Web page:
• next-hop-third-party —Computes a third-party next hop if possible.
  • no —Negates a command or sets its defaults.
  • prefix-list name { in | out }—Specifies the route type to apply the prefix list. To remove the entry, use the no form of this command.

in —Applies the prefix list to incoming routes.

out —Applies the prefix list to outgoing routes.

  • route-map name { in | out }—Specifies the route map name to apply the route type to the neighbor.

in —Applies the route map to incoming routes.

out —Applies the route map to outgoing routes.

  • route-reflector-client —Configures the router as a BGP route reflector and configures the specified neighbor as its client. To indicate that the neighbor is not a client, use the no form of this command. Default: There is no route reflector in the autonomous system.

By default, all internal BGP (iBGP) speakers in an autonomous system must be fully meshed, and neighbors do not readvertise iBGP learned routes to neighbors, which prevents a routing information loop. When all the clients are disabled, the local router is no longer a route reflector.

If you use route reflectors, all iBGP speakers do not need not be fully meshed. In the route reflector model, an Interior BGP peer is configured to be a route reflector responsible for passing iBGP learned routes to iBGP neighbors. This scheme eliminates the need for each router to talk to every other router.

All the neighbors configured with this command will be members of the client group and the remaining iBGP peers will be members of the nonclient group for the local route reflector.

  • send-community —Specifies that a community attribute be sent to a BGP neighbor. To remove the entry, use the no form of this command.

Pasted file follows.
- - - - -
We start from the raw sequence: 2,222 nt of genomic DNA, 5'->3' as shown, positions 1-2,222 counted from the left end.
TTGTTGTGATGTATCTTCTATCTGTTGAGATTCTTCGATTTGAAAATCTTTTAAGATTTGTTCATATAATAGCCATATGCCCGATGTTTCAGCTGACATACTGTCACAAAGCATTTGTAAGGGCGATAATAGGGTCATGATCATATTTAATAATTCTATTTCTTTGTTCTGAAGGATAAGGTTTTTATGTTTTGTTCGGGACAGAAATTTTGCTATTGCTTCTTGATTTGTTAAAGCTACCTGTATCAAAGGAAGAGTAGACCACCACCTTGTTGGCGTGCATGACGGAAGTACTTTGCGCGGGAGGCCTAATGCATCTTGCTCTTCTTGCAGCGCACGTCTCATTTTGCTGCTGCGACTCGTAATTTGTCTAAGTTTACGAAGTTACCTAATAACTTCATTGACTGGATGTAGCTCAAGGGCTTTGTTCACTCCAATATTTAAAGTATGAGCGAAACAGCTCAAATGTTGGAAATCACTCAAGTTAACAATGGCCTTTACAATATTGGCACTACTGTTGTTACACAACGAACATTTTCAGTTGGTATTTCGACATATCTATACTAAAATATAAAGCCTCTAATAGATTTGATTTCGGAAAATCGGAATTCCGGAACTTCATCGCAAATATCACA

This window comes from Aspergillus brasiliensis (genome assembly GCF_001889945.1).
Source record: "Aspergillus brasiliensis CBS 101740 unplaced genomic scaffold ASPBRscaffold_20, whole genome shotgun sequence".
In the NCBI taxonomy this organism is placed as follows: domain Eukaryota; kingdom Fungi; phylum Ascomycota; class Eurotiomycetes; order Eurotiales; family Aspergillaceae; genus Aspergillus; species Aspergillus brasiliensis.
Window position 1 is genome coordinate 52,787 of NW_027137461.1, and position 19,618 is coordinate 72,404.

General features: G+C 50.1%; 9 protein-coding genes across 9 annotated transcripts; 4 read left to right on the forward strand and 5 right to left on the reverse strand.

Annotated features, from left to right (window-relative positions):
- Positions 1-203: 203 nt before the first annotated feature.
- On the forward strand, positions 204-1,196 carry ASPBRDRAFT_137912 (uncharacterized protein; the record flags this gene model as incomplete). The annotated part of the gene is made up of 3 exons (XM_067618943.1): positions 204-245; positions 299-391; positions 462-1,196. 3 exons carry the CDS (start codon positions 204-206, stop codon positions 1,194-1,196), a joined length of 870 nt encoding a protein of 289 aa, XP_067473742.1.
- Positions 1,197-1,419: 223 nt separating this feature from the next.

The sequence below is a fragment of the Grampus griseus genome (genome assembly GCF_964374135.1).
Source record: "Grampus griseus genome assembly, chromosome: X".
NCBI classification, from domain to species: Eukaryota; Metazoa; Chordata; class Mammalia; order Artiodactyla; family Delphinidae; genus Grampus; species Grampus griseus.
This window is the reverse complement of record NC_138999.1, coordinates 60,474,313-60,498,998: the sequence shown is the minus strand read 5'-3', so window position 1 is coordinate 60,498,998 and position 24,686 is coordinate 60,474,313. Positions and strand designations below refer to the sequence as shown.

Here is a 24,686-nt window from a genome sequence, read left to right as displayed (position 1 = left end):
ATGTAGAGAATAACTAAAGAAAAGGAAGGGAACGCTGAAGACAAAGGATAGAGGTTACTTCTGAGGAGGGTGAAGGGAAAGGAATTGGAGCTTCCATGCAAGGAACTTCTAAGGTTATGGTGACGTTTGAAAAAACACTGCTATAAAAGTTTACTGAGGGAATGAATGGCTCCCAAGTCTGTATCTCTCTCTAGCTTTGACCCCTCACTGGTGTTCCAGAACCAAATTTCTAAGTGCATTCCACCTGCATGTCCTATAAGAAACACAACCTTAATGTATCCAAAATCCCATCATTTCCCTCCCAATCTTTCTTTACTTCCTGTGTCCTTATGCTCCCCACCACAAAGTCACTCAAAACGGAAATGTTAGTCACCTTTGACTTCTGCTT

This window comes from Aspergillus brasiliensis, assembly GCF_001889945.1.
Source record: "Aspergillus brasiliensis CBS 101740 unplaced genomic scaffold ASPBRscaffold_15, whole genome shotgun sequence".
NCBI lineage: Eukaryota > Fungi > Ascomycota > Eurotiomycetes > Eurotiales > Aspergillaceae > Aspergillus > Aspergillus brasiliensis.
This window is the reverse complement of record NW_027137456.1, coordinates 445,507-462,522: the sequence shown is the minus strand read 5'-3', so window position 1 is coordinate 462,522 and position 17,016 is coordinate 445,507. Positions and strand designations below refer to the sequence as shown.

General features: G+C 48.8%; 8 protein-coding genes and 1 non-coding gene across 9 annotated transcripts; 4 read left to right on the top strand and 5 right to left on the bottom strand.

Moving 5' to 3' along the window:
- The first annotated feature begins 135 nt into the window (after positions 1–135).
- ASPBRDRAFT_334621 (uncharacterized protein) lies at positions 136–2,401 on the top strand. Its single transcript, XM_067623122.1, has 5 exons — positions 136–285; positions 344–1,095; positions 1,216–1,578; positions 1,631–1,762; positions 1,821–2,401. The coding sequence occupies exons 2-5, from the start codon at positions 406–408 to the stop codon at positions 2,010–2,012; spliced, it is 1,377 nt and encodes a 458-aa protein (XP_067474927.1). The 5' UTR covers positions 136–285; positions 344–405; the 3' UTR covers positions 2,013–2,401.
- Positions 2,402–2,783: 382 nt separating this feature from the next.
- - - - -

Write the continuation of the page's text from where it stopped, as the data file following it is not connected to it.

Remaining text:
• soft-reconfiguration —Configures the Cisco NX-OS software to start storing updates. To not store received updates, use the no form of this command. Default: Disabled. Entering this command starts the storage of updates, which is required to do inbound soft reconfiguration. Outbound BGP soft reconfiguration does not require inbound soft reconfiguration to be enabled.

To use soft reconfiguration, or soft reset, without preconfiguration, both BGP peers must support the soft route refresh capability, which is advertised in the open message sent when the peers establish a TCP session. Clearing the BGP session using the soft-reconfiguration command has a negative effect on network operations and should only be used as a last resort.

To determine whether a BGP router supports this capability, use the show ip bgp neighbors command. If a router supports the route refresh capability, the following message is displayed:

Received route refresh capability from peer.

If you specify a BGP peer group by using the peer-group-name argument, all the members of the peer group will inherit the characteristic configured with this command.

Similar to peer-session templates, peer-policy templates are configured once and applied to many neighbors through the direct application of a peer-policy template or through inheritance from peer-policy templates. The configuration of peer-policy templates simplifies the configuration of BGP policy commands that are applied to all neighbors within an autonomous system.